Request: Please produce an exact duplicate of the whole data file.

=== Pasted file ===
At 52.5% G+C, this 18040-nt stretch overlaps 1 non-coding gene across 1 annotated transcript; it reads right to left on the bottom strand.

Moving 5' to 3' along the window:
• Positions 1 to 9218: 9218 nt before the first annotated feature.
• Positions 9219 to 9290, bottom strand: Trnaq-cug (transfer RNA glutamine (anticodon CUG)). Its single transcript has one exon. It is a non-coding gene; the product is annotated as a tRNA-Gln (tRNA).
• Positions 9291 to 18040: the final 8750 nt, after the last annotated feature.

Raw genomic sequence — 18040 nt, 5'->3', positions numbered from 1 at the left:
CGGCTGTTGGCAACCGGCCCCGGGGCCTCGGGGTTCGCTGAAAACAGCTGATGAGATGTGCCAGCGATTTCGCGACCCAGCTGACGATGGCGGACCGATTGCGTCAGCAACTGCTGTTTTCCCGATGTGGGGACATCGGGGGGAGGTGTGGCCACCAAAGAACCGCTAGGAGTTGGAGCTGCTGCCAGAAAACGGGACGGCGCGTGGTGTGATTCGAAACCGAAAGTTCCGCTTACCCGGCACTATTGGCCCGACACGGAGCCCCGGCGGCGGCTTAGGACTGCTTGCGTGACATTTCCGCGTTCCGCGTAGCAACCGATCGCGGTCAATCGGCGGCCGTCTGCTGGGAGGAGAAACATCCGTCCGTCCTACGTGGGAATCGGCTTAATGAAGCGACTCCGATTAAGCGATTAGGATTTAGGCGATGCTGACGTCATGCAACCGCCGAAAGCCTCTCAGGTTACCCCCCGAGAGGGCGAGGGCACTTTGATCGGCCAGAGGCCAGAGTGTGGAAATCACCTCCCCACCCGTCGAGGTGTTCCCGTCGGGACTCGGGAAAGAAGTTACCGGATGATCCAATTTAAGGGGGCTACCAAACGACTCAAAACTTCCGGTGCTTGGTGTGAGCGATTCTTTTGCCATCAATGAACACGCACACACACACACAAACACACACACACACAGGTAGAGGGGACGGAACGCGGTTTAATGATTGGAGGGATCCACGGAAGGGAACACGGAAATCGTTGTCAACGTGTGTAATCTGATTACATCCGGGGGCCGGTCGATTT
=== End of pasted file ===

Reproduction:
At 52.5% G+C, this 18040-nt stretch overlaps 1 non-coding gene across 1 annotated transcript; it reads right to left on the bottom strand.

Moving 5' to 3' along the window:
• Positions 1 to 9218: 9218 nt before the first annotated feature.
• Positions 9219 to 9290, bottom strand: Trnaq-cug (transfer RNA glutamine (anticodon CUG)). Its single transcript has one exon. It is a non-coding gene; the product is annotated as a tRNA-Gln (tRNA).
• Positions 9291 to 18040: the final 8750 nt, after the last annotated feature.

Raw genomic sequence — 18040 nt, 5'->3', positions numbered from 1 at the left:
CGGCTGTTGGCAACCGGCCCCGGGGCCTCGGGGTTCGCTGAAAACAGCTGATGAGATGTGCCAGCGATTTCGCGACCCAGCTGACGATGGCGGACCGATTGCGTCAGCAACTGCTGTTTTCCCGATGTGGGGACATCGGGGGGAGGTGTGGCCACCAAAGAACCGCTAGGAGTTGGAGCTGCTGCCAGAAAACGGGACGGCGCGTGGTGTGATTCGAAACCGAAAGTTCCGCTTACCCGGCACTATTGGCCCGACACGGAGCCCCGGCGGCGGCTTAGGACTGCTTGCGTGACATTTCCGCGTTCCGCGTAGCAACCGATCGCGGTCAATCGGCGGCCGTCTGCTGGGAGGAGAAACATCCGTCCGTCCTACGTGGGAATCGGCTTAATGAAGCGACTCCGATTAAGCGATTAGGATTTAGGCGATGCTGACGTCATGCAACCGCCGAAAGCCTCTCAGGTTACCCCCCGAGAGGGCGAGGGCACTTTGATCGGCCAGAGGCCAGAGTGTGGAAATCACCTCCCCACCCGTCGAGGTGTTCCCGTCGGGACTCGGGAAAGAAGTTACCGGATGATCCAATTTAAGGGGGCTACCAAACGACTCAAAACTTCCGGTGCTTGGTGTGAGCGATTCTTTTGCCATCAATGAACACGCACACACACACACAAACACACACACACACAGGTAGAGGGGACGGAACGCGGTTTAATGATTGGAGGGATCCACGGAAGGGAACACGGAAATCGTTGTCAACGTGTGTAATCTGATTACATCCGGGGGCCGGTCGATTT